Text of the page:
Additionally, the U.S. nuclear sustainment and modernization program that Trump inherited from his predecessor, even within New START force limits, is estimated by the Congressional Budget Office to cost $1.2 trillion dollars over 30 years (in 2017 dollars and, therefore, higher when accounting for inflation).19 An unconstrained buildup would certainly cost far more. The United States and Russia would not necessarily embark on a significant buildup of their respective strategic offensive forces in the absence of New START or a subsequent agreement, but there would be no treaty obligations preventing them from doing so.
Finally, most senior military leaders acknowledge privately, but for understandable reasons do not state in public, that support for the current nuclear modernization program in Congress over the past decade has depended on a bipartisan consensus based in large part on a “grand bargain” that nuclear modernization and nuclear arms control will be pursued simultaneously. The change of leadership in the U.S. House of Representatives will surely test the resiliency of that consensus in the months ahead. Allowing New START to expire without anything to replace it, coupled with a possible formal withdrawal from the INF Treaty, would most likely place additional stress on that consensus, making it much more difficult to rally support for the current program of record to replace the existing force of aging nuclear delivery systems and revitalize the national laboratories and production facilities of the Department of Energy's semiautonomous National Nuclear Security Administration.20
Are there any viable alternatives to extending New START that would provide U.S. military planners the same level of certainty about U.S.-Russian strategic nuclear balance and thus the adequacy of current and future U.S. nuclear deterrence capabilities? Although this topic requires considerable thought and discussion, a few general points can be ventured at this stage.
One possible option is to negotiate a new treaty that retains the most salient features of New START, such as limits on deployed forces and robust transparency and verification measures, but addresses matters of particular importance to the United States. The Senate resolution on ratification of New START had expressed concern about the disparity in the number of nonstrategic (theater) nuclear weapons possessed by Russia compared to the number of nonstrategic nuclear weapons deployed by the United States in Europe, and the Obama administration sought to quickly follow New START with negotiations to deal with these systems.21 Those negotiations never took place. More recently, the United States has expressed concern about several new types of nuclear delivery systems that have been developed by Russia and publicly touted by Putin.22 Of course, in any negotiations for a new treaty, the Russians will have their own list of desiderata, including limiting U.S. missile defenses and the deployment of highly precise conventional weapons that could potentially be used to attack Russian nuclear forces and command, control, and communications systems. Even in the unlikely situation that these technically complex and politically fraught issues could be set aside or speedily resolved in the interest of negotiating a successor agreement, the process would still take time, certainly longer than the two years that remain before the treaty expires, if history is any guide.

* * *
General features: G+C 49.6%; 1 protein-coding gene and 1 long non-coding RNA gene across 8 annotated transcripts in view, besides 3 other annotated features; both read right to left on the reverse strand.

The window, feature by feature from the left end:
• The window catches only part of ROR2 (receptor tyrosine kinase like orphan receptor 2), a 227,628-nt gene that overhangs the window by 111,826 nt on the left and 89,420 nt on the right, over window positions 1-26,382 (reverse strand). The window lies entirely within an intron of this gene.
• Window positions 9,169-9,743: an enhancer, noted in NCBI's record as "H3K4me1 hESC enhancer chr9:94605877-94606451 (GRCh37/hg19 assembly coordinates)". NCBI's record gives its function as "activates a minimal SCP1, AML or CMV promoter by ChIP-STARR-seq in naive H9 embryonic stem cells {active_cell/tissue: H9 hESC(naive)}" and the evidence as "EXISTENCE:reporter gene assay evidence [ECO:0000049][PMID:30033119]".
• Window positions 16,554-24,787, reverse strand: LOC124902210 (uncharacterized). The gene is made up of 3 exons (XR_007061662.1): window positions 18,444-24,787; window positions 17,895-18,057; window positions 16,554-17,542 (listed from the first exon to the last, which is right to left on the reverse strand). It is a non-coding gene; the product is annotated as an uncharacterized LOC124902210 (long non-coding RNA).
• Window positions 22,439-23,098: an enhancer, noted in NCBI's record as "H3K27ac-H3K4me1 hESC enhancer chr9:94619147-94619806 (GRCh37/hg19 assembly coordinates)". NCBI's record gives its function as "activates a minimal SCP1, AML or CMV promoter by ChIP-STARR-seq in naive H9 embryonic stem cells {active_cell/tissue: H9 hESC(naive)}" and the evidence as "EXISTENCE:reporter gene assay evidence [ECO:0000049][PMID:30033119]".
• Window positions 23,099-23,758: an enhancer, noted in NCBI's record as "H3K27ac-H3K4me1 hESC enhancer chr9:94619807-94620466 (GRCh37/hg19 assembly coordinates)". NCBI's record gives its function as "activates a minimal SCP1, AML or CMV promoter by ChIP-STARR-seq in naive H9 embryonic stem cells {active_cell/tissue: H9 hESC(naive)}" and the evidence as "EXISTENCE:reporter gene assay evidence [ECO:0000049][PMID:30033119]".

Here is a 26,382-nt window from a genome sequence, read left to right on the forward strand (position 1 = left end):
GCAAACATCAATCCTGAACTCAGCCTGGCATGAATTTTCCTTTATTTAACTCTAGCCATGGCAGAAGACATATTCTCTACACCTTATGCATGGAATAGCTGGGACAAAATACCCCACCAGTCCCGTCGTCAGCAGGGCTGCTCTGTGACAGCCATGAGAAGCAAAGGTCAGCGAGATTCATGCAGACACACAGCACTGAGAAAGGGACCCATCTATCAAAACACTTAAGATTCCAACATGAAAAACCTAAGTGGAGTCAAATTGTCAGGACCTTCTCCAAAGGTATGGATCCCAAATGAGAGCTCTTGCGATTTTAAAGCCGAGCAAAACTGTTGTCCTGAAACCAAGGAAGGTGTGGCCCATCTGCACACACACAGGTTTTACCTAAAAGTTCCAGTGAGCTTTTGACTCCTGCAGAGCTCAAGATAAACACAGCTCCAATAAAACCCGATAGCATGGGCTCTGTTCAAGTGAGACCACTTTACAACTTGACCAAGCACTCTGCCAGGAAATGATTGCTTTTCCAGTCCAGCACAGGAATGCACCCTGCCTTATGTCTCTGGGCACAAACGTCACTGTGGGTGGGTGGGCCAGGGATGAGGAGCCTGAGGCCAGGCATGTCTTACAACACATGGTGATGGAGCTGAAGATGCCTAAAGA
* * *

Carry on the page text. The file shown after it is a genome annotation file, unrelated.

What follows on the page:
Another option that has been floated is to replace New START with an agreement like the Strategic Offensive Reductions Treaty, also known as the Moscow Treaty. Bolton has reportedly described this notion as a “possibility.”23 The treaty was signed by President George W. Bush and Putin in May 2002 after negotiations that lasted only six months. It required both sides to reduce the number of “operationally deployed strategic nuclear weapons” to a level between 1,700 and 2,200. Unlike previous U.S.-Russian nuclear arms control agreements that included many pages of lengthy articles, protocols, and annexes, this treaty was less than two pages long, in large part because it did not include any verification provisions. For Bush administration officials, these were unnecessary because the treaty could rely on the verification regime established in the first Strategic Arms Reduction Treaty (START I), which was still in force at the time and would be in place for at least another seven years.24 As it turned out, START I expired in 2009 with no replacement or verification mechanism in place until New START entered into force in 2011 and superseded the Strategic Offensive Reductions Treaty.
For these and other reasons, this treaty has been criticized as not being “serious arms control.”25 This charge belies a rather narrow view of what constitutes arms control. Despite its brevity, the treaty nevertheless codified in a legally binding manner the desire of both sides to significantly constrain the number of warheads and bombs deployed on ICBMs, on submarine-launched ballistic missiles (SLBMs), and on nuclear-capable bombers. For the United States, this meant reducing the existing force of these weapons by roughly two-thirds. Moreover, because it was framed as a treaty, the agreement was subject to consideration by the U.S. Senate. The resolution of advice and consent to ratification was passed by a unanimous (95-0) vote, thus placing a bipartisan stamp of approval on the process of the further nuclear arms reductions that Bush had signaled he was willing to take unilaterally.26 If that is not serious arms control, it raises the question of what is.